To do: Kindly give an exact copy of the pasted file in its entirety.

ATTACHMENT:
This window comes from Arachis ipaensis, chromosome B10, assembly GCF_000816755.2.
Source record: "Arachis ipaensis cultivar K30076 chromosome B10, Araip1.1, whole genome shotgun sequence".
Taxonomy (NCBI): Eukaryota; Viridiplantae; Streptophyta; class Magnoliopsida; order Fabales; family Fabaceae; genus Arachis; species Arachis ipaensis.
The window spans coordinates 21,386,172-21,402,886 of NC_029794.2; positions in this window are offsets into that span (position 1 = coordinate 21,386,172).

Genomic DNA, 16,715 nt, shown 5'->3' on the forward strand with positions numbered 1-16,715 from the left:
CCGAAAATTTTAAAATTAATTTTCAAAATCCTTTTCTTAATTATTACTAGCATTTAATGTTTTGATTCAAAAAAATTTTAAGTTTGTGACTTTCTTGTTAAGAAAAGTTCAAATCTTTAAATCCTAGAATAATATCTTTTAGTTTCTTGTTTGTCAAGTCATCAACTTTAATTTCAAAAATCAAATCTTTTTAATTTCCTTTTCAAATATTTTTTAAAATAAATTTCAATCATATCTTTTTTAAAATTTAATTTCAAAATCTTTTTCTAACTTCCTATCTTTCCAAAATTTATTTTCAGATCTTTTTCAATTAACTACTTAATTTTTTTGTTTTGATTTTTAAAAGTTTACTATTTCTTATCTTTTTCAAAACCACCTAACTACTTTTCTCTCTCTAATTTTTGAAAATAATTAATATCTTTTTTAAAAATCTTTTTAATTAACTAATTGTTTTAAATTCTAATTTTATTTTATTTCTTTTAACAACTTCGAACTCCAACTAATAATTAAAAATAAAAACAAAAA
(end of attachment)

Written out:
This window comes from Arachis ipaensis, chromosome B10, assembly GCF_000816755.2.
Source record: "Arachis ipaensis cultivar K30076 chromosome B10, Araip1.1, whole genome shotgun sequence".
Taxonomy (NCBI): Eukaryota; Viridiplantae; Streptophyta; class Magnoliopsida; order Fabales; family Fabaceae; genus Arachis; species Arachis ipaensis.
The window spans coordinates 21,386,172-21,402,886 of NC_029794.2; positions in this window are offsets into that span (position 1 = coordinate 21,386,172).

Genomic DNA, 16,715 nt, shown 5'->3' on the forward strand with positions numbered 1-16,715 from the left:
CCGAAAATTTTAAAATTAATTTTCAAAATCCTTTTCTTAATTATTACTAGCATTTAATGTTTTGATTCAAAAAAATTTTAAGTTTGTGACTTTCTTGTTAAGAAAAGTTCAAATCTTTAAATCCTAGAATAATATCTTTTAGTTTCTTGTTTGTCAAGTCATCAACTTTAATTTCAAAAATCAAATCTTTTTAATTTCCTTTTCAAATATTTTTTAAAATAAATTTCAATCATATCTTTTTTAAAATTTAATTTCAAAATCTTTTTCTAACTTCCTATCTTTCCAAAATTTATTTTCAGATCTTTTTCAATTAACTACTTAATTTTTTTGTTTTGATTTTTAAAAGTTTACTATTTCTTATCTTTTTCAAAACCACCTAACTACTTTTCTCTCTCTAATTTTTGAAAATAATTAATATCTTTTTTAAAAATCTTTTTAATTAACTAATTGTTTTAAATTCTAATTTTATTTTATTTCTTTTAACAACTTCGAACTCCAACTAATAATTAAAAATAAAAACAAAAA